Health & Wellness

When Is Knee Replacement Surgery Necessary?

As wait times increase and demand grows, it’s helpful to have some idea of your options


By Katrina Caruso


Wait times for joint replacement surgeries continue to grow, as more and more Canadians are receiving hip and knee replacements.

A report from the Canadian Institute for Health Information earlier this year showed that in 2017, 69% of knee replacements in Canada were performed within the recommended six-month wait time, but that number was down from 82% in 2015. At the provincial level, the 2017 number was as high as 78% and 80% in Ontario and Quebec, respectively, and as low as 34% and 43% in Nova Scotia and Manitoba.

Among patients requiring hip replacement surgery, 76% received the procedure with six months in 2017—down from 81% in 2105.

To combat wait times, Toronto’s Women’s College Hospital has been testing same-day joint knee replacements, which allow some patients to return home hours after surgery, rather than the typical two to three days. It is the first facility in Canada to offer the option.

Why are wait times rising? According to the Sunnybrook Hospital in Toronto, there has been an increase in knee surgeries in patients under 55 and those over 75. Most doctors, however, recommend pushing off joint replacement surgery because typically results are expected to last only 15 years—those who receive the surgery later in life will likely have to go under the knife only once.

One significant factor to consider is the nature of the knee pain: if it is osteoarthritis (or simply arthritis), the disease is incurable and progressive, which means that it will only get worse over time. In these cases, patients are typically encouraged to hold off as long as possible for surgery, using exercise and pain management treatments, but they will probably need to get a knee replacement at some point.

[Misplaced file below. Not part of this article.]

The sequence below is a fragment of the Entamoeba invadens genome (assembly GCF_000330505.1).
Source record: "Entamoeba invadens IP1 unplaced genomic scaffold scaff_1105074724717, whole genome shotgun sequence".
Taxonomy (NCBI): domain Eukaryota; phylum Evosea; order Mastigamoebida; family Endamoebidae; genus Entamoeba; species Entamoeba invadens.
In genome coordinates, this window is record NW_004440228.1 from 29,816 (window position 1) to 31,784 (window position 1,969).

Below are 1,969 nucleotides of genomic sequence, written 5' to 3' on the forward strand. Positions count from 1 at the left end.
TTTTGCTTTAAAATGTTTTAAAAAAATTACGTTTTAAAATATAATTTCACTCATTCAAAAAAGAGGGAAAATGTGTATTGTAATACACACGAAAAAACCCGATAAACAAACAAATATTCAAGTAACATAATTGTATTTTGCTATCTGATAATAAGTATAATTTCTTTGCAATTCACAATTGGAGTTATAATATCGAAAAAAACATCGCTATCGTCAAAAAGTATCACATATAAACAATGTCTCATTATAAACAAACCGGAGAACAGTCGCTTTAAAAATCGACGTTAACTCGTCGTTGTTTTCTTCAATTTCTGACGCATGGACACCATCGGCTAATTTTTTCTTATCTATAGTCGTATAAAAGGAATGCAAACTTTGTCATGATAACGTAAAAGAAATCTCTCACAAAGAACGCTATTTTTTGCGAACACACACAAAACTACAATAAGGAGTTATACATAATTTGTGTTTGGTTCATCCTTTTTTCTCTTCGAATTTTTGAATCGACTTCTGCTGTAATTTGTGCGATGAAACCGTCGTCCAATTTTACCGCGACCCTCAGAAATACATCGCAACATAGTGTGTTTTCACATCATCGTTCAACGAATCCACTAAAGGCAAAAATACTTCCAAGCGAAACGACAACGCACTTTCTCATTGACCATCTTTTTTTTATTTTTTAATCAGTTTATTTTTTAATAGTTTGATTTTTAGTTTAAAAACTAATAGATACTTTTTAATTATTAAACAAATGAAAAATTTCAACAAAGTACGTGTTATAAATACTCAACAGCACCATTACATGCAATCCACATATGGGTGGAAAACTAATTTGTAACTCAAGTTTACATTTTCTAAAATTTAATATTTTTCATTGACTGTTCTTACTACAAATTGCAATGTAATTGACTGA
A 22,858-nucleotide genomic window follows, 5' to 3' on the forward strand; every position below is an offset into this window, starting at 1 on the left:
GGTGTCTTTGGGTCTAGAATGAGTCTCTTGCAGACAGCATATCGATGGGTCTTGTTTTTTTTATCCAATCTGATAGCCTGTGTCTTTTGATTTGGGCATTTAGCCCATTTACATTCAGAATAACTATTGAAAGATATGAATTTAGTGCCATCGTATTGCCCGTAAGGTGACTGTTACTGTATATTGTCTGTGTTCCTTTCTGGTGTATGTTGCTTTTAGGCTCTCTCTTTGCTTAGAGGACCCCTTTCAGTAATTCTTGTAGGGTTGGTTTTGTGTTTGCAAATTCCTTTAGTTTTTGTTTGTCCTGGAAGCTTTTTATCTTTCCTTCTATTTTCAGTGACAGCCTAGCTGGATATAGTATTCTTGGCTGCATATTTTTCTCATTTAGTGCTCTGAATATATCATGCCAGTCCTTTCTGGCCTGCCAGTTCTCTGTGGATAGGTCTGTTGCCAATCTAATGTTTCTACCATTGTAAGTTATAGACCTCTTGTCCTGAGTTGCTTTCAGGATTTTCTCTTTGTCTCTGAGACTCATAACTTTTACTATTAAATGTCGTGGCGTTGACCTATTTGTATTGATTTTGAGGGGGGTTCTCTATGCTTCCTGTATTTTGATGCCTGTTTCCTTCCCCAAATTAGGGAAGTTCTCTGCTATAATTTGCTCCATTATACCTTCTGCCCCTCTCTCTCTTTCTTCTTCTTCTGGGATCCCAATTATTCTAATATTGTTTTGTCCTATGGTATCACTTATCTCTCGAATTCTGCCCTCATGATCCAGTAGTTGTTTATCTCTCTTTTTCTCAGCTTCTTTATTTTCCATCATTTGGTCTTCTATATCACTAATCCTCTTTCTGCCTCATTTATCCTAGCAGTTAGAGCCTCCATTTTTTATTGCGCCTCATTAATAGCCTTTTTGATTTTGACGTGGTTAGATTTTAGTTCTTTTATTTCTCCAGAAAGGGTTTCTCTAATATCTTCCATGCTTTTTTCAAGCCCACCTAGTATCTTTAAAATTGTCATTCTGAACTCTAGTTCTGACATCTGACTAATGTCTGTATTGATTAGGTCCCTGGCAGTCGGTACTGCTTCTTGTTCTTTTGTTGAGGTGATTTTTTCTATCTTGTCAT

Ultimately, the decision is yours to make, in consultation with your doctor. This guide explains the details related to the surgery and what to expect, including the risks, cautions, and how the procedure is performed.

For More Recent Knee Pain
If you’ve recently begun experiencing knee pain, it might be time to see an expert; talk with your doctor.

Meanwhile, in the first two or three days of pain, apply a cold pack to decrease swelling and numb the area. Follow the RICE Method (rest, ice, compression, and elevation). After this time, heat treatments such as baths and heating pads can ease the pain. Both cold and hot therapies work best if you apply them for 15 to 20 minutes, three to four times a day.

Other Considerations
Consider getting good insoles and re-evaluating your shoes. Avoid high-impact exercises such as deep squats and lunges and activities such as running. These put a lot of stress on the knee and may worsen your injury. If the pain is a chronic issue, and not a recent injury, it can be beneficial to get active; doing low-impact exercises such as stretching, yoga, and swimming can strengthen the muscles.

To learn more about how to strengthen your knees, grab a copy of Jim Johnson’s Treat Your Own Knees at your local library or bookstore, or seek out a physical therapist to show you exercises and evaluate your situation.

Photo: iStock/nebari.